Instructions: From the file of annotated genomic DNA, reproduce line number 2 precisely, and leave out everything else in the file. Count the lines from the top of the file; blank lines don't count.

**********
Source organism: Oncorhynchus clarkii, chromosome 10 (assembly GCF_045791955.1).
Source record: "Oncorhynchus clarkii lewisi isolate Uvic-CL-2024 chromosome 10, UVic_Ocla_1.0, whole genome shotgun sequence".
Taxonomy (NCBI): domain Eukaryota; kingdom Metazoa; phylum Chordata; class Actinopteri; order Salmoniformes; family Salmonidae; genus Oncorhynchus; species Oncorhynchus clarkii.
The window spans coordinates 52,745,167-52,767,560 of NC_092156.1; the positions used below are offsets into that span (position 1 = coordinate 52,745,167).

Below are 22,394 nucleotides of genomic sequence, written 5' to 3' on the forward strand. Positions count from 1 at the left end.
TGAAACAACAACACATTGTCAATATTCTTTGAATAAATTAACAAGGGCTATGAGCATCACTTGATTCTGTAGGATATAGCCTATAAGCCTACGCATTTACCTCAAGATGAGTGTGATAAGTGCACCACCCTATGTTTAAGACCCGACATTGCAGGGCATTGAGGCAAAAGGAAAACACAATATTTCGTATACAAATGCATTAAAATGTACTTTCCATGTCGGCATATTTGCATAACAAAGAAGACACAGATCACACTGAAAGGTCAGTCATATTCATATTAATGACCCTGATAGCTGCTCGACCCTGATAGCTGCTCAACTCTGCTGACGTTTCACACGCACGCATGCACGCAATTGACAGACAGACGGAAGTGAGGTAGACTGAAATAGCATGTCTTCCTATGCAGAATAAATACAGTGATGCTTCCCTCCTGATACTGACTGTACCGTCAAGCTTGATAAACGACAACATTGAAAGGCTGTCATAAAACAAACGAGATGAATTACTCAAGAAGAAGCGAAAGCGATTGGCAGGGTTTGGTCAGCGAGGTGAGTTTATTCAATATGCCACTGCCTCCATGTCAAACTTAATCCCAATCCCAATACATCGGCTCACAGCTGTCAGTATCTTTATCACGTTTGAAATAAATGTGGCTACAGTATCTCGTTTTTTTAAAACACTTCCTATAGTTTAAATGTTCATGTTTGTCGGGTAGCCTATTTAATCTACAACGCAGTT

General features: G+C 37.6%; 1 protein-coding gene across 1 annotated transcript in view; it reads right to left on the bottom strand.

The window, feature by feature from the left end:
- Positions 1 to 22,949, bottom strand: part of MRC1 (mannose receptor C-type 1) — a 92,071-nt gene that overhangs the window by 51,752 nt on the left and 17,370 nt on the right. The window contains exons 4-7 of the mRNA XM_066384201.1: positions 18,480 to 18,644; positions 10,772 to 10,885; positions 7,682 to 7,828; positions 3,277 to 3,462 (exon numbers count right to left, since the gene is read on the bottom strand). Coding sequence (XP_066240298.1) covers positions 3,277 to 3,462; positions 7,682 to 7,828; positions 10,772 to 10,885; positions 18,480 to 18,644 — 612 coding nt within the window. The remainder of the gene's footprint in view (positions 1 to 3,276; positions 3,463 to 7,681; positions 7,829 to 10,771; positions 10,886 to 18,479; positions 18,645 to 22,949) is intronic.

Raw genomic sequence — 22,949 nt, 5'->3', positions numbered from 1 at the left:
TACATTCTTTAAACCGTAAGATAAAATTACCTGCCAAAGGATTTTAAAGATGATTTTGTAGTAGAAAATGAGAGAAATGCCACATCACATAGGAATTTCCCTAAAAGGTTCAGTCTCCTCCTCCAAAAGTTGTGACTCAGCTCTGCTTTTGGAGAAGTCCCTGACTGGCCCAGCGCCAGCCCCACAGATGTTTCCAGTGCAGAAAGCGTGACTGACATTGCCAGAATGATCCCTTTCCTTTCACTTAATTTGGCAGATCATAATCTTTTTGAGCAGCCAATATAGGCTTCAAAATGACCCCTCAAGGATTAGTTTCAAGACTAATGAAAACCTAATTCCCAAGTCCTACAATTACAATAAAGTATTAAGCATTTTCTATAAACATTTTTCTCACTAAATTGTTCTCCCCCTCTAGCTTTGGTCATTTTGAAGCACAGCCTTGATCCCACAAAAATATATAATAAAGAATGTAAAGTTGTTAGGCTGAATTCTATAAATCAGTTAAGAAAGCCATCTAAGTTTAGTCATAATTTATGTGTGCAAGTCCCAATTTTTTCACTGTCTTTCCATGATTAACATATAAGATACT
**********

Source record: "Oncorhynchus clarkii lewisi isolate Uvic-CL-2024 chromosome 10, UVic_Ocla_1.0, whole genome shotgun sequence".